Ann Kitchen, the District 5 Austin City Council member who heads the city mobility committee and spearheaded the move to make fingerprinting mandatory, testified Tuesday that the city of Austin stood by the voters' choice to mandate ride-hailing drivers be fingerprinted.
“City and state legislators have a responsibility to protect the public," Kitchen said. "With ground transportation—like [transportation network companies], taxis, limos and other rides for hire—that means ensuring public safety by ensuring that the vehicle is safe, the driver is safe, the consumer is safe and the traffic rules are followed.”
Sen. Donna Campbell, R-New Braunfels, asked Kitchen why there was an "outcry" about the "confusing" and "deceiving" ballot language following the vote.
"That was not our experience as a council," Kitchen said. "We chose language that was straightforward."
District 8 Council Member Ellen Troxclair spoke in support of the bills, saying the city faced economic consequences when Uber and Lyft left Austin following last May's vote. She voted against making fingerprinting mandatory in May.
At a recent South by Southwest Conferences & Festivals panel, Austin Mayor Steve Adler said it was unfortunate that Uber and Lyft left after Austinites voted for mandatory fingerprinting, but he said the voters' choice should be respected.
Representatives from both Uber and Lyft testified in support of the bills. Both companies have expressed interest in coming back to Austin should the fingerprinting mandate be removed.
Since the local fingerprinting law went into effect, seven ride-hailing companies have met the fingerprinting requirements in Austin, including Fare, Fasten and RideAustin.
Both RideAustin and Fasten experienced blackouts last weekend during the first Saturday of SXSW.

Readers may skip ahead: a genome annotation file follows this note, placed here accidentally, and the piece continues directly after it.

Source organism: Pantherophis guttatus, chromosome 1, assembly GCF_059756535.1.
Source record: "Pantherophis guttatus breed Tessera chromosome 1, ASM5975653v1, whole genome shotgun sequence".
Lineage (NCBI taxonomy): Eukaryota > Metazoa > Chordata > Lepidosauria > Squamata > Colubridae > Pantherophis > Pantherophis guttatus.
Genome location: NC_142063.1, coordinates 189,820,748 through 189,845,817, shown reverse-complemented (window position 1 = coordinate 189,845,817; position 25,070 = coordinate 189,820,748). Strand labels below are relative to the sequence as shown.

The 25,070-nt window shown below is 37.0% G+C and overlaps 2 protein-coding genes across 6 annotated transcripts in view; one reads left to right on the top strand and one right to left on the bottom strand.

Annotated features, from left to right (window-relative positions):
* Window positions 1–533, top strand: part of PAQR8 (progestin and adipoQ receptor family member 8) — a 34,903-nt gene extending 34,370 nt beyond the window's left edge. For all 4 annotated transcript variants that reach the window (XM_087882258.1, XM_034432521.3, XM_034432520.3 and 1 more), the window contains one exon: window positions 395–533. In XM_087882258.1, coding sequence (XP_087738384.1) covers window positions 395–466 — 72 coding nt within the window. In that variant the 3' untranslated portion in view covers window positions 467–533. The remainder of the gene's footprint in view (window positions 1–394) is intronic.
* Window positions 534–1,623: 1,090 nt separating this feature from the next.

“We were sporadic from 7:15 p.m. to midnight due to a previously undiscovered database issue that did not emerge during our scale testing. We believe it's fully solved and will not occur again,” RideAustin said in a Facebook post at around 1:15 a.m. Sunday.
Fasten Chief Financial Officer David Piperno spoke against the bills, calling for an amendment that would include a mandatory fingerprint background check.
Banning municipal short-term rental ordinances
Sen. Kelly Hancock, R-North Richland Hills, filed a bill that stops municipalities from making or enforcing laws that prohibit short-term rentals, or STRs.
Currently, cities such as Austin, San Antonio and Fort Worth have restrictions on STRs.
In February 2016, the Austin City Council passed a restrictive ordinance on STRs. The ordinance places limitations on the operation of Type 2 STRs, which are single-family homes that are rented without the property owner on-site. Also, the new ordinance discontinues Type 2 short-term rentals in residential areas on April 1, 2022.
Last year the Texas Public Policy Foundation sued the city of Austin, claiming its STR ordinance was overly restrictive and violated state and federal constitutional rights. The ordinance restricts the number of people allowed to congregate inside a residence and how many people are allowed outside after a certain hour.
Critics of the bill said STRs limit cities' flexibility and deflate the property values of houses around STRs. They call STRs commercial businesses—similar to hotels and motels—that do not belong in neighborhoods.
Adler said he opposed "investor facilities," or STRs not occupied by their owners. Some public testifiers said Tuesday they owned three or more STRs in their neighborhoods.
Proponents of the bill say it protects property rights and levels the playing field for other competitors.
The committee will vote on whether to move the bills forward to the full Senate at a later date.
Additional reporting by JJ Velasquez